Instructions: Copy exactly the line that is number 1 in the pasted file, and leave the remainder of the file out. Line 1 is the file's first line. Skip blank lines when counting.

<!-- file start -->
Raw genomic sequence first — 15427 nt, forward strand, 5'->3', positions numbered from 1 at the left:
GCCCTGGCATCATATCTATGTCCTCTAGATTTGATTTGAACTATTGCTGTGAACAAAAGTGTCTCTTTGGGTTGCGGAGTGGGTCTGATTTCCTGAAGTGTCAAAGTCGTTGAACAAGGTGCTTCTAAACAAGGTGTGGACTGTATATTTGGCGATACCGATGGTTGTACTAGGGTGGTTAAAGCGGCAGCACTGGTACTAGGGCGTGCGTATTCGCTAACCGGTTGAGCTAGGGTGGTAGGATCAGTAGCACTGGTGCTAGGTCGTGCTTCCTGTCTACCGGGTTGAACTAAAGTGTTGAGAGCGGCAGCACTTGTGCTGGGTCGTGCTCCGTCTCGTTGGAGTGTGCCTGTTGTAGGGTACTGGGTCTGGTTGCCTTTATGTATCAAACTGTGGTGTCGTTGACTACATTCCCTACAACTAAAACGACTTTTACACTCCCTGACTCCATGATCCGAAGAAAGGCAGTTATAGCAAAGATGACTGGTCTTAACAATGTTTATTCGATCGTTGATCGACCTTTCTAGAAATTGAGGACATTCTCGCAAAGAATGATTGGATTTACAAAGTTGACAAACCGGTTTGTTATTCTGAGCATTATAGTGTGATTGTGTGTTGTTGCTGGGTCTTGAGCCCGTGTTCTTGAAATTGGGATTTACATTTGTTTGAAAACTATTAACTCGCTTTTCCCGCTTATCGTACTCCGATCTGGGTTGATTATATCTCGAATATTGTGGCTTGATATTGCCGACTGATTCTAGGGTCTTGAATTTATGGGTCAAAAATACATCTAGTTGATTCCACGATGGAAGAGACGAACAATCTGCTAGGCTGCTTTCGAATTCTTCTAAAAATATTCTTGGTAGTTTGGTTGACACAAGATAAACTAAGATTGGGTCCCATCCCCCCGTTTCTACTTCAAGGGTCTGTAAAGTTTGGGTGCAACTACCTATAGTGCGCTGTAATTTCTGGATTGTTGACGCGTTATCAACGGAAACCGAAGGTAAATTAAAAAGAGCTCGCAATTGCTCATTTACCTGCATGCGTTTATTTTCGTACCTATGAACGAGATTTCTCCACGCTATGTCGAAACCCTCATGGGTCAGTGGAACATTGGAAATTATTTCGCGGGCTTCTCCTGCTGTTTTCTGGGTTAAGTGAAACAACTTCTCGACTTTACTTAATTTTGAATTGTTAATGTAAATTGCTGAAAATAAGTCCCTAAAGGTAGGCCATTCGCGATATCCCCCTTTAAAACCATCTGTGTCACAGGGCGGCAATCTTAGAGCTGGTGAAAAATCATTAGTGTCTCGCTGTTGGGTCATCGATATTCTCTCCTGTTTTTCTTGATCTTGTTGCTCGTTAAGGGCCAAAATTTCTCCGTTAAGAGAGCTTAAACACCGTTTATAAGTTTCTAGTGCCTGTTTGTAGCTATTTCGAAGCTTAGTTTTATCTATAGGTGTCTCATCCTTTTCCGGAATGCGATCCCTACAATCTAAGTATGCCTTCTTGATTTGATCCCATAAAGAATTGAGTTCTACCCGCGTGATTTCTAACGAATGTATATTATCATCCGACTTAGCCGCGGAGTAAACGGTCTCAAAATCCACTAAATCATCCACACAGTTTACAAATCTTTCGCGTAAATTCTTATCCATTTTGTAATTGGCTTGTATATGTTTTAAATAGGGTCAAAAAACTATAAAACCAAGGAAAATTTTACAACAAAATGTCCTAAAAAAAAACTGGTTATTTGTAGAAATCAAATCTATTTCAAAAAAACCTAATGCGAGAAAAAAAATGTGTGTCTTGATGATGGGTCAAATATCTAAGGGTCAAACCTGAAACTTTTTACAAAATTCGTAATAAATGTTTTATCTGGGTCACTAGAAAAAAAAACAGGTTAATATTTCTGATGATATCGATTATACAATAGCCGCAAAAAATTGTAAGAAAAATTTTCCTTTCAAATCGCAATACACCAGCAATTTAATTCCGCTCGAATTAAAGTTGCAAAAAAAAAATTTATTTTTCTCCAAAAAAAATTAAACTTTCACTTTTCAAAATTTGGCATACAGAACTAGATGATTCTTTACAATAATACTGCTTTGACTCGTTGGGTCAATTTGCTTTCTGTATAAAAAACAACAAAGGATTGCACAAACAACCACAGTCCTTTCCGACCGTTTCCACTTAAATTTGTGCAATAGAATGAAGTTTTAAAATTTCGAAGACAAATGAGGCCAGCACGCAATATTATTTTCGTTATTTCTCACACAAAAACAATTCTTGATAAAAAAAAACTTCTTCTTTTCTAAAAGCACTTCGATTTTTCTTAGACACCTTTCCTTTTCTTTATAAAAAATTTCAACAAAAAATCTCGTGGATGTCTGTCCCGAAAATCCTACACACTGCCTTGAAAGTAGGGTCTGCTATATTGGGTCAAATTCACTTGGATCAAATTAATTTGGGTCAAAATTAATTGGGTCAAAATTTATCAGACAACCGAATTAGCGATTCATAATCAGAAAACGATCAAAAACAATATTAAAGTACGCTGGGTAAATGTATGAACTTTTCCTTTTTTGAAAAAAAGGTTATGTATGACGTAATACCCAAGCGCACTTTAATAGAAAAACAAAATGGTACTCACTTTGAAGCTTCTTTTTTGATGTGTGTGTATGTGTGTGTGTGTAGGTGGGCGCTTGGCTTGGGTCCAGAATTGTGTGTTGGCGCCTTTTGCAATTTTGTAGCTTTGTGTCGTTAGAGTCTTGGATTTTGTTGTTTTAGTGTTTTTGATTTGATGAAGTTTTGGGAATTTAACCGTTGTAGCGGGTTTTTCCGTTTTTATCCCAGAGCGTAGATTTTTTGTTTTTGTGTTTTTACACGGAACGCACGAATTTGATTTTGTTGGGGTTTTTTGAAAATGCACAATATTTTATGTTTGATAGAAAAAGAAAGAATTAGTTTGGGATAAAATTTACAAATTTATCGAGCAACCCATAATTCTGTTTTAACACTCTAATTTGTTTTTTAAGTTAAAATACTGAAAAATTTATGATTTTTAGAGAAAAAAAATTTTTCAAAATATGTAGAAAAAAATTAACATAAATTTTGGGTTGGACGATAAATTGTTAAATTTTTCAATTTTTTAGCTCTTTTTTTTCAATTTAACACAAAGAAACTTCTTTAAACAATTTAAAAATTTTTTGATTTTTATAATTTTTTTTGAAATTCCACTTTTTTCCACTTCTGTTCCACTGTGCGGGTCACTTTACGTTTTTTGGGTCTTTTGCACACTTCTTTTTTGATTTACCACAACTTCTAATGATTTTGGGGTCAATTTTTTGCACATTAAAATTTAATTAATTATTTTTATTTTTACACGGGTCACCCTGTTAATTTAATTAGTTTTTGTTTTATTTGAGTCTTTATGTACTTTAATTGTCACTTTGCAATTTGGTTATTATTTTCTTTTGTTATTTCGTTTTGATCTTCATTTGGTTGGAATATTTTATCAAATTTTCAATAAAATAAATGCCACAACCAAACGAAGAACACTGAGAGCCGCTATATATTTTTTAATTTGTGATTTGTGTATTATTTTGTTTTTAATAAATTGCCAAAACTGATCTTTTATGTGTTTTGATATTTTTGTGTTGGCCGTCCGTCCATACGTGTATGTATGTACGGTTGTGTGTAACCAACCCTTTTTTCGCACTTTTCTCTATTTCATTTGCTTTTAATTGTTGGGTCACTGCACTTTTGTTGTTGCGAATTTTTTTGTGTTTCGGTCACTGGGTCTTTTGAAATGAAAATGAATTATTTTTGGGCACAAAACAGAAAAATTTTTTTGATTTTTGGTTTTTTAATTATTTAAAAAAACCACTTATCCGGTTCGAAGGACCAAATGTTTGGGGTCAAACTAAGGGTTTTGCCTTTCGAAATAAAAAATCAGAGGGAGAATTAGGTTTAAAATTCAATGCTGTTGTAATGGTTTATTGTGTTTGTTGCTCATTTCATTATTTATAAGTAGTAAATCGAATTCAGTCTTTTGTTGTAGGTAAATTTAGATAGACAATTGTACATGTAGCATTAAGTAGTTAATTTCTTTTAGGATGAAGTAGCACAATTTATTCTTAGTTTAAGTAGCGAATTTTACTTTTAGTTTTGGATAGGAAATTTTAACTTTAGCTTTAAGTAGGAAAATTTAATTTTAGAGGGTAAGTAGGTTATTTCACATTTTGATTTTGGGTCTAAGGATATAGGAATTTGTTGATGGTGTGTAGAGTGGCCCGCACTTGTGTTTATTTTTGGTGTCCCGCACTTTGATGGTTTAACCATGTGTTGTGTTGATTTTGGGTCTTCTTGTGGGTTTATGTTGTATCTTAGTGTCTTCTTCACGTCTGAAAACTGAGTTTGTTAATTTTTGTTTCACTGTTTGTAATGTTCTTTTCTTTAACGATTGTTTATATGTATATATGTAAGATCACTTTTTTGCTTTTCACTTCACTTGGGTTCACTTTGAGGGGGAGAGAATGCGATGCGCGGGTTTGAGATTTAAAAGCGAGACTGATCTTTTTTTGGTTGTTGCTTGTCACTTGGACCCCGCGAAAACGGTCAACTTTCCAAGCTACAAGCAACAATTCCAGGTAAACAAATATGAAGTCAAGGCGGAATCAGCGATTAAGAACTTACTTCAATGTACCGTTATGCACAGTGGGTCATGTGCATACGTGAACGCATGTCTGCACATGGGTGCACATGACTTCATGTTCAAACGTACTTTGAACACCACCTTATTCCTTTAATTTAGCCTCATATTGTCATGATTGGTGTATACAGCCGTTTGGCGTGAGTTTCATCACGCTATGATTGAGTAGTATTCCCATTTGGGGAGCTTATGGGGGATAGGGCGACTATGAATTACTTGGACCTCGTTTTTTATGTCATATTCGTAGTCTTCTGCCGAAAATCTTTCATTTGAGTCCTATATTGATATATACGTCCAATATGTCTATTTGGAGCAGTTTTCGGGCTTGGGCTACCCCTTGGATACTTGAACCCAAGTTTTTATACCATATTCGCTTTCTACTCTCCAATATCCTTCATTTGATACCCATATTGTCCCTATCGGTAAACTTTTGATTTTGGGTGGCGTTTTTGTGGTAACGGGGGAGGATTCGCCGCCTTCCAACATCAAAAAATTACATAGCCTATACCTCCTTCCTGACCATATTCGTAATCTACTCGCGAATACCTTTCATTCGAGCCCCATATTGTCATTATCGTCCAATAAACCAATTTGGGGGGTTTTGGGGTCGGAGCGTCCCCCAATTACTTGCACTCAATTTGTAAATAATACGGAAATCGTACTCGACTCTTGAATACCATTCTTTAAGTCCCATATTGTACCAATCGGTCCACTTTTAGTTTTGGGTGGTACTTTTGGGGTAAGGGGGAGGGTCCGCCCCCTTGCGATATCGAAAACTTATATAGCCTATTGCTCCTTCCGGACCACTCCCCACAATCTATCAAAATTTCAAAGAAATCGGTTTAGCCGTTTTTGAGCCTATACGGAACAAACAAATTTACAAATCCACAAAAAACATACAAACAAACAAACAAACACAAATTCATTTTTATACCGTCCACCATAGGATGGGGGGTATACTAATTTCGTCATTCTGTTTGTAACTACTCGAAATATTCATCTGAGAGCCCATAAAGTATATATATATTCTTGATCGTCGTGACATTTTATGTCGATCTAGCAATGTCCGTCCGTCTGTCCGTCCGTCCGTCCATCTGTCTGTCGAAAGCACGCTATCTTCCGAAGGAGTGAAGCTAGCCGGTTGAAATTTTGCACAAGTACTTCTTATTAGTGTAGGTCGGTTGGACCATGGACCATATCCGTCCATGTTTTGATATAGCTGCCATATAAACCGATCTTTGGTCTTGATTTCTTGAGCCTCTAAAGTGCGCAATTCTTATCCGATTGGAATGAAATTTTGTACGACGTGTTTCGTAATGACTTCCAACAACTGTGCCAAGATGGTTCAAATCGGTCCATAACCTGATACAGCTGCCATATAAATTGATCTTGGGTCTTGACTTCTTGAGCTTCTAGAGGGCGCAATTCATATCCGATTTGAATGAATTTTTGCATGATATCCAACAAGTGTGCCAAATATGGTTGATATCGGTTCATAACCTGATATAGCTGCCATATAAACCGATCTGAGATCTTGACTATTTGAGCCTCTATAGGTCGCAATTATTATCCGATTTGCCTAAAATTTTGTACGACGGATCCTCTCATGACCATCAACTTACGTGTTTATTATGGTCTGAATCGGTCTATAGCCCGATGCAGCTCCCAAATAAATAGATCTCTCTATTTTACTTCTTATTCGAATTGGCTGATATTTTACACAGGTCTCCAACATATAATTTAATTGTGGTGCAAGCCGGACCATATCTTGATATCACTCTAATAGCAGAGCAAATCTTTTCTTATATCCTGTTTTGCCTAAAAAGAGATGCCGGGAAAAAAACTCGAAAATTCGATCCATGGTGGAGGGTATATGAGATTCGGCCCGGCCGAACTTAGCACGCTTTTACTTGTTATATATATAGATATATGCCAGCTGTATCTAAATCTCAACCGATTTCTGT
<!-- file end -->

Raw genomic sequence first — 15427 nt, forward strand, 5'->3', positions numbered from 1 at the left: